ticket sales

Challenges Create Opportunity, People Create Change - 4/20/21


There are so many great things that have been said over the years about overcoming challenges, pushing aside the roadblocks of life, dealing with difficulties.  And these are important points of discussion because challenges are all around us.  There are challenges with our personal health or in our personal Read more

The Passive Predicament - 4/13/21


The employee is speaking to you.  Do they have that look in the eyes like they’re hanging on your every word, like they’re processing, interpreting, and getting ready to quickly respond to your key points and questions?  Or do they have the look of somebody in the 2nd hour Read more

Regain Lost Motivation - 4/6/21


For many of us over the last 12 months, our home has also become our workplace.  Our work interaction has been 2-dimensional through the computer screen as opposed to the 3-dimensional experiences we’re used to with co-workers and customers. We are all motivated in our own unique ways.  Some are Read more

The Answer is Right, but the Service is Wrong - 3/30/21


Maggie was irate.  The gift she ordered needed to be received by the 20th of the month so she could give it to her cousin for his birthday.  It was the 19th, and Maggie couldn’t find any shipping update online, so she called the company.  The employee said “Oh!  Read more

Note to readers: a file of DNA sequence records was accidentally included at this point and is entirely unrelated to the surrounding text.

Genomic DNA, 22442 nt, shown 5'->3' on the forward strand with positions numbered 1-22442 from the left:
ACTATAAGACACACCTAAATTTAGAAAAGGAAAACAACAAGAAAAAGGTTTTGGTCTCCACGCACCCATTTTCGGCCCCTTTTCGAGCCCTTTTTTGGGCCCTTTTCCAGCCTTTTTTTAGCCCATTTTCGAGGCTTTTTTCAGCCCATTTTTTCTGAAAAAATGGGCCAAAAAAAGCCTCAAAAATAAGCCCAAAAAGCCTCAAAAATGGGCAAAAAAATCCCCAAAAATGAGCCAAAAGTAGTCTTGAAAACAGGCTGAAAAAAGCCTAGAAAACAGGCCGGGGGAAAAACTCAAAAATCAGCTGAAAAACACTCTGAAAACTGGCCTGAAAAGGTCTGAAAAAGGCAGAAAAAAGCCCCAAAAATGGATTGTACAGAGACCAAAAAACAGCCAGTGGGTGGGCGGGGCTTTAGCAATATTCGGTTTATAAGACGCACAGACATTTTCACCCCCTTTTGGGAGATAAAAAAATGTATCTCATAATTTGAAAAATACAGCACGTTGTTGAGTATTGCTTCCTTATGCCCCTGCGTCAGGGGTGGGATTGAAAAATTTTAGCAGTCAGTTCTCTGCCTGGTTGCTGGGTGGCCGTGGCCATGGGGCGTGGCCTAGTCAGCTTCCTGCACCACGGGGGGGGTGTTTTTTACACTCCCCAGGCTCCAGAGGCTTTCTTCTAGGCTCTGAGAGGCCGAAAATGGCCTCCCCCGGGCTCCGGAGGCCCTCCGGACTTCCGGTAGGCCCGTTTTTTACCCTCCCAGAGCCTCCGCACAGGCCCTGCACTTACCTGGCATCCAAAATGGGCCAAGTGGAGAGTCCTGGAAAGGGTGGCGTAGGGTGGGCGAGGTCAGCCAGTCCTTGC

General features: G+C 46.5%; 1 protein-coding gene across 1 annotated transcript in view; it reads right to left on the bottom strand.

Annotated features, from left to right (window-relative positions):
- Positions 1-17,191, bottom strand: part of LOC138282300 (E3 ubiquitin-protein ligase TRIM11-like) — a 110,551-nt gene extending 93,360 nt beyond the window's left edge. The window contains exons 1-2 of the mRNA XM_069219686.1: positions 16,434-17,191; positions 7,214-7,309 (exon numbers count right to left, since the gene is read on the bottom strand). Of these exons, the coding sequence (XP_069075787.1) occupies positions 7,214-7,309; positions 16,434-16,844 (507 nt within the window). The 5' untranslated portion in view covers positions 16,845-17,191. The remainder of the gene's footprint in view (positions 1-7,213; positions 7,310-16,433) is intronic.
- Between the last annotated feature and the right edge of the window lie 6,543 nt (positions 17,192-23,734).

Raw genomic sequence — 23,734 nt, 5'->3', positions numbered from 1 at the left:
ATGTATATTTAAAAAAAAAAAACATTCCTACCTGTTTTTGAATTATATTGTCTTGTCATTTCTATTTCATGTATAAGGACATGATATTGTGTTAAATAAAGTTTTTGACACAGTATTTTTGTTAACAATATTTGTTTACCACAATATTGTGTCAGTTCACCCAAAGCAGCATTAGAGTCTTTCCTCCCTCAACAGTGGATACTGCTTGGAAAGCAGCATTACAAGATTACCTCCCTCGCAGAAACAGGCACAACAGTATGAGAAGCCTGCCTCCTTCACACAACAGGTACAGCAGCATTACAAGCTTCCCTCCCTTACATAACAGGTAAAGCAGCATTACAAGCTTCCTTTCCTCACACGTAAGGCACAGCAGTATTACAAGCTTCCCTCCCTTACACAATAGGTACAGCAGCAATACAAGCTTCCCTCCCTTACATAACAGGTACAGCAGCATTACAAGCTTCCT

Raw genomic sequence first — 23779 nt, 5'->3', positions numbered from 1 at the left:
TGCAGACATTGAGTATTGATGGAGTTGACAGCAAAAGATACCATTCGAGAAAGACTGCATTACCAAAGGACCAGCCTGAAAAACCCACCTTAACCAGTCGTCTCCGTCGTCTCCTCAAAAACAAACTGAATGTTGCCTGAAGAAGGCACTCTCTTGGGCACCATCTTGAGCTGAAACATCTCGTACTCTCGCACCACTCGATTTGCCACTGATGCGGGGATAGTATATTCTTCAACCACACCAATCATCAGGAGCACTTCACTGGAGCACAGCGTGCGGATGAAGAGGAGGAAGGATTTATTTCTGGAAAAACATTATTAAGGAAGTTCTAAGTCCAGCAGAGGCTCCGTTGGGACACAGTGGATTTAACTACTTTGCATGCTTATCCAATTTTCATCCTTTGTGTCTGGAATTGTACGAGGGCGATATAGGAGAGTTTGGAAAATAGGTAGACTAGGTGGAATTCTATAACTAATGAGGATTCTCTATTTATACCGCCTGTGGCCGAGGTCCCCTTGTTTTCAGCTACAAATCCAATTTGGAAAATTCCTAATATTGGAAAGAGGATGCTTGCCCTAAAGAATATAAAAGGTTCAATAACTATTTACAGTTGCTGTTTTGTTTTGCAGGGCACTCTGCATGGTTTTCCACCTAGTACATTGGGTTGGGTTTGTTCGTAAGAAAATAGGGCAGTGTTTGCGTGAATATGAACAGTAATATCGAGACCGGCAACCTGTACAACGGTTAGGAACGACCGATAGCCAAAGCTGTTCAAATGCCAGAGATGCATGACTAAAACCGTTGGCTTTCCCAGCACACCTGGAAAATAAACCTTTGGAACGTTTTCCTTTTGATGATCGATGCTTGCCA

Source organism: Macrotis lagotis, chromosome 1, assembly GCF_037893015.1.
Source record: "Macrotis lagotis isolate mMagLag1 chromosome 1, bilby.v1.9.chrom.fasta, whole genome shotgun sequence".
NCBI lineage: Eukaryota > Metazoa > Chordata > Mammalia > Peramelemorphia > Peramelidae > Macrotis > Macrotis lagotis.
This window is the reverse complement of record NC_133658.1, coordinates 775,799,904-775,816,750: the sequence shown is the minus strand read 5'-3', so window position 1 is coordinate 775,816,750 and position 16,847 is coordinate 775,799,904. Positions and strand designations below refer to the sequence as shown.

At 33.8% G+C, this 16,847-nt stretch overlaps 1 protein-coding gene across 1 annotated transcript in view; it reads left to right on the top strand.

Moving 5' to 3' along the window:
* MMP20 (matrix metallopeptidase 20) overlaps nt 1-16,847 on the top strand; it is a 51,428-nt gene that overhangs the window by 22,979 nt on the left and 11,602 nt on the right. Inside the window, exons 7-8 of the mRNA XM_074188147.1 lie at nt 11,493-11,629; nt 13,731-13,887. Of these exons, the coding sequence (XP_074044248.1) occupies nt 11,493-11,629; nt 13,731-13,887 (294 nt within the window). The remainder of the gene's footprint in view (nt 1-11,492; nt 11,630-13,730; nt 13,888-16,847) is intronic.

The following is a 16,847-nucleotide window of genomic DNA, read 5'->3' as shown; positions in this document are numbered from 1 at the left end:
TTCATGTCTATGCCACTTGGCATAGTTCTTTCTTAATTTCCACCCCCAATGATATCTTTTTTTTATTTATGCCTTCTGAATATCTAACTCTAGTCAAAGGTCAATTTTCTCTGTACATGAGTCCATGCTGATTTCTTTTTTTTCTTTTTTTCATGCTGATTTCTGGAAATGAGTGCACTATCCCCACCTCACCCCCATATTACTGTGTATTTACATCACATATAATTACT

Question Everything, but What’s the Question? - 3/23/21


The new leader joins the organization, and she decides she wants to question everything.  She wants employees to question everything.  Why have we always done it this way? Why do we continue to do it that way? Is this the best way to work? Sometimes it’s a great management Read more

The Resourceful Rep - 3/16/21


One of our clients is seeking to develop Customer Service Standards.  We’re working with them to identify those key expectations of staff that will enable the organization to deliver a consistent high-level customer experience.  One of the key attributes that this organization is seeking from its team members is Read more

Be Proactive like a Pro - 3/9/21


We constantly work with clients, encouraging them to become more proactive with customers.  Don’t just be reactive, waiting for the customer to ask questions or to complain.  Instead, go to the customer, anticipate their needs, suggest something to them. But many of us, frankly, don’t know how to be proactive.  Read more

Find One Unique Thing - 3/2/21


Many of us are not in a position to develop long-term relationships with our customers.  Our encounters are often one-time only with a customer - very brief and likely to be our only time chatting with this individual. And even though there may not be a long-term professional relationship developed, Read more

Should I Stay or Should I Go? - 2/23/21


Should I stay or should I go?  That’s not just a classic song by The Clash.  It’s also the question customers ask more and more, especially during difficult economic times. A recent study in the Charlotte Business Journal noted that 50% of North Carolina businesses are concerned with how to Read more